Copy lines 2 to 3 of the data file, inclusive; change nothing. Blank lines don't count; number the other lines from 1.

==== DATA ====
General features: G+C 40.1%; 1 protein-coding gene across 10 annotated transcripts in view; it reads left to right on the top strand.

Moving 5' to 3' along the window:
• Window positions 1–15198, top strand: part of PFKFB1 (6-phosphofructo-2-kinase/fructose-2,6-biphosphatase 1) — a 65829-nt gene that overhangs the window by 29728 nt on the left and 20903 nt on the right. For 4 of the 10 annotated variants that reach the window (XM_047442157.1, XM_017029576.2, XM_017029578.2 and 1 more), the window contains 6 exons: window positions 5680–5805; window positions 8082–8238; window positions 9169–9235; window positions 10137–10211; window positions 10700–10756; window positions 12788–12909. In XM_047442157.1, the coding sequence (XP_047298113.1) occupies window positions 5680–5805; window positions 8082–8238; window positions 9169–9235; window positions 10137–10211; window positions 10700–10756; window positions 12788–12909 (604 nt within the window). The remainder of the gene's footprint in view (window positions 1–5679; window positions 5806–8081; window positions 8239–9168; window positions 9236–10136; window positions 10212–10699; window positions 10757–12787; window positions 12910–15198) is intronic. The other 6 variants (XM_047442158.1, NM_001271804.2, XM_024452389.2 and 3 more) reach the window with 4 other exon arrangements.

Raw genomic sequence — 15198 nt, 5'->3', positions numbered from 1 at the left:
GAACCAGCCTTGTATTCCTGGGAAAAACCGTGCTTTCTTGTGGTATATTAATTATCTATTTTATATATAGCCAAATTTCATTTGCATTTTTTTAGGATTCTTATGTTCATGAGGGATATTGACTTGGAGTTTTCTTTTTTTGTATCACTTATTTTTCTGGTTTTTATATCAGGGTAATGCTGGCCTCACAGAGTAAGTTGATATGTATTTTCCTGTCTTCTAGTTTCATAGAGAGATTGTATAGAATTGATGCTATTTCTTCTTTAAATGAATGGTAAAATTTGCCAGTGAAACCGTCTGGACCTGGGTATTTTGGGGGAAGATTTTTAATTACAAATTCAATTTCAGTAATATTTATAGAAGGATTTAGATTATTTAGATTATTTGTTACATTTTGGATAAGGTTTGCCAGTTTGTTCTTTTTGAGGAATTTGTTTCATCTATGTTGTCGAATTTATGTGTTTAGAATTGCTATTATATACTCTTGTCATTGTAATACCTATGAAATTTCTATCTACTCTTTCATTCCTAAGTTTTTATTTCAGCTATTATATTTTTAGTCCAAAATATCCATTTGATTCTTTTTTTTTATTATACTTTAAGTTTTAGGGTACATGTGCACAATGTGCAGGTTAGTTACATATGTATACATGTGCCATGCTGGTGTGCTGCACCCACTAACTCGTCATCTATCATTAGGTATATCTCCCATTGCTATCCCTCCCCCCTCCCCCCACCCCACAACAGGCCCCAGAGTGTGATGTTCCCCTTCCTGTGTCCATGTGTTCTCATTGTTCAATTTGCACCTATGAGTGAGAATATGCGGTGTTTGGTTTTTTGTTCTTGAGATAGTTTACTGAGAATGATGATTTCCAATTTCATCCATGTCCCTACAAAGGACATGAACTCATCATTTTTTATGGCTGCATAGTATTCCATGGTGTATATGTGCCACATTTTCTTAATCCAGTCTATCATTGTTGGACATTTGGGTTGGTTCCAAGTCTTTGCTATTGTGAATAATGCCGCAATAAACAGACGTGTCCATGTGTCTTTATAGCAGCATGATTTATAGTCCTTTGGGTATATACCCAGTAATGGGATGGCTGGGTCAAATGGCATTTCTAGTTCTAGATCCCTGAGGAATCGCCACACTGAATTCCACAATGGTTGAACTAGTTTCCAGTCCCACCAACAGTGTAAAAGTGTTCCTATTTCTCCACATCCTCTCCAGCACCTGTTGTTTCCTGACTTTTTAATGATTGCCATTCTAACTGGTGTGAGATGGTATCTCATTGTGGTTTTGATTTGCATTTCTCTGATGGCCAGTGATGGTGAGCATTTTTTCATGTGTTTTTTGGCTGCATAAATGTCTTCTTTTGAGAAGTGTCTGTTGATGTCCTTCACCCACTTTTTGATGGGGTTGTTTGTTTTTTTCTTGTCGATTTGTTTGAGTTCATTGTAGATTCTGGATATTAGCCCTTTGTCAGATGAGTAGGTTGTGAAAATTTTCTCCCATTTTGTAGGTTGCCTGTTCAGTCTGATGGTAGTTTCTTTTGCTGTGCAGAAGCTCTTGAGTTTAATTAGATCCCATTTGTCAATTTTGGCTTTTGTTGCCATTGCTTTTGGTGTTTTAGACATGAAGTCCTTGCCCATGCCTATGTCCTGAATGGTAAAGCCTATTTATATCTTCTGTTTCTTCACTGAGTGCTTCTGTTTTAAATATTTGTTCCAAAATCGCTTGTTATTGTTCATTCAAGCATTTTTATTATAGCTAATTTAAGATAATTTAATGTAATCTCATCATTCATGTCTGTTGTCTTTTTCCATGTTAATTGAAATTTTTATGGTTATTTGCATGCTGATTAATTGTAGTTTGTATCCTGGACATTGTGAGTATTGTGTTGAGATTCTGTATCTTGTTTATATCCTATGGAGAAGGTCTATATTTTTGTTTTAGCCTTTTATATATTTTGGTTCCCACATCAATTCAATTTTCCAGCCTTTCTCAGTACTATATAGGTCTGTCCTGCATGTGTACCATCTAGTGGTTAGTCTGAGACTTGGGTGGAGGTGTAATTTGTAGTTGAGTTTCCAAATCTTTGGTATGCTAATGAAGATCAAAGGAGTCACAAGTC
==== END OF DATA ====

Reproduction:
Moving 5' to 3' along the window:
• Window positions 1–15198, top strand: part of PFKFB1 (6-phosphofructo-2-kinase/fructose-2,6-biphosphatase 1) — a 65829-nt gene that overhangs the window by 29728 nt on the left and 20903 nt on the right. For 4 of the 10 annotated variants that reach the window (XM_047442157.1, XM_017029576.2, XM_017029578.2 and 1 more), the window contains 6 exons: window positions 5680–5805; window positions 8082–8238; window positions 9169–9235; window positions 10137–10211; window positions 10700–10756; window positions 12788–12909. In XM_047442157.1, the coding sequence (XP_047298113.1) occupies window positions 5680–5805; window positions 8082–8238; window positions 9169–9235; window positions 10137–10211; window positions 10700–10756; window positions 12788–12909 (604 nt within the window). The remainder of the gene's footprint in view (window positions 1–5679; window positions 5806–8081; window positions 8239–9168; window positions 9236–10136; window positions 10212–10699; window positions 10757–12787; window positions 12910–15198) is intronic. The other 6 variants (XM_047442158.1, NM_001271804.2, XM_024452389.2 and 3 more) reach the window with 4 other exon arrangements.